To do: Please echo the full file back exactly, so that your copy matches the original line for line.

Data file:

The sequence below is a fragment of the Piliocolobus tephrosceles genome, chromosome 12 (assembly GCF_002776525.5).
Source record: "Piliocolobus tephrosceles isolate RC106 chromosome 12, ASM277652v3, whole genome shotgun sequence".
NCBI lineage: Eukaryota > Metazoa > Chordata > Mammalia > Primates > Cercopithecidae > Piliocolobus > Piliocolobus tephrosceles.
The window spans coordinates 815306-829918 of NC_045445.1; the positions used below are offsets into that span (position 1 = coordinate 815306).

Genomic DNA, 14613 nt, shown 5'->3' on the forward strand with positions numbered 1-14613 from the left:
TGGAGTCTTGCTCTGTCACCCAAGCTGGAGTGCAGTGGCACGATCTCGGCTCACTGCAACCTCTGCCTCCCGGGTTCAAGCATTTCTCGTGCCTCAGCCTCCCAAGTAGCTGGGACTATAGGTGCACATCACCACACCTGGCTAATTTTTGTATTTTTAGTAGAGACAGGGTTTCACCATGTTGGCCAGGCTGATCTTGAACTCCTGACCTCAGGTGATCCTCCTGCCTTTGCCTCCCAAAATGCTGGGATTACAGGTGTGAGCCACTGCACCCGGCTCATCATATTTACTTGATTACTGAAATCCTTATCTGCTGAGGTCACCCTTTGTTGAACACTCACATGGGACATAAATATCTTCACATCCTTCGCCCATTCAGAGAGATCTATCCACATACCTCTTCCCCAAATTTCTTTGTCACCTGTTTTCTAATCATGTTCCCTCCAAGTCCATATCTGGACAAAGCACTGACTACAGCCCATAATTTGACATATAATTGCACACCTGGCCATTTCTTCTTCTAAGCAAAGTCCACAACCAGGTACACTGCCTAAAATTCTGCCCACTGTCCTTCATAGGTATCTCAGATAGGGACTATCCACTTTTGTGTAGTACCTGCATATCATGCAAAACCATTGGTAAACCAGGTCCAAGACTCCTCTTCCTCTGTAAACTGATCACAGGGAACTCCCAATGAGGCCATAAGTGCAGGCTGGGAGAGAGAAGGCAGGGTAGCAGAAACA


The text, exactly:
The sequence below is a fragment of the Piliocolobus tephrosceles genome, chromosome 12 (assembly GCF_002776525.5).
Source record: "Piliocolobus tephrosceles isolate RC106 chromosome 12, ASM277652v3, whole genome shotgun sequence".
NCBI lineage: Eukaryota > Metazoa > Chordata > Mammalia > Primates > Cercopithecidae > Piliocolobus > Piliocolobus tephrosceles.
The window spans coordinates 815306-829918 of NC_045445.1; the positions used below are offsets into that span (position 1 = coordinate 815306).

Genomic DNA, 14613 nt, shown 5'->3' on the forward strand with positions numbered 1-14613 from the left:
TGGAGTCTTGCTCTGTCACCCAAGCTGGAGTGCAGTGGCACGATCTCGGCTCACTGCAACCTCTGCCTCCCGGGTTCAAGCATTTCTCGTGCCTCAGCCTCCCAAGTAGCTGGGACTATAGGTGCACATCACCACACCTGGCTAATTTTTGTATTTTTAGTAGAGACAGGGTTTCACCATGTTGGCCAGGCTGATCTTGAACTCCTGACCTCAGGTGATCCTCCTGCCTTTGCCTCCCAAAATGCTGGGATTACAGGTGTGAGCCACTGCACCCGGCTCATCATATTTACTTGATTACTGAAATCCTTATCTGCTGAGGTCACCCTTTGTTGAACACTCACATGGGACATAAATATCTTCACATCCTTCGCCCATTCAGAGAGATCTATCCACATACCTCTTCCCCAAATTTCTTTGTCACCTGTTTTCTAATCATGTTCCCTCCAAGTCCATATCTGGACAAAGCACTGACTACAGCCCATAATTTGACATATAATTGCACACCTGGCCATTTCTTCTTCTAAGCAAAGTCCACAACCAGGTACACTGCCTAAAATTCTGCCCACTGTCCTTCATAGGTATCTCAGATAGGGACTATCCACTTTTGTGTAGTACCTGCATATCATGCAAAACCATTGGTAAACCAGGTCCAAGACTCCTCTTCCTCTGTAAACTGATCACAGGGAACTCCCAATGAGGCCATAAGTGCAGGCTGGGAGAGAGAAGGCAGGGTAGCAGAAACA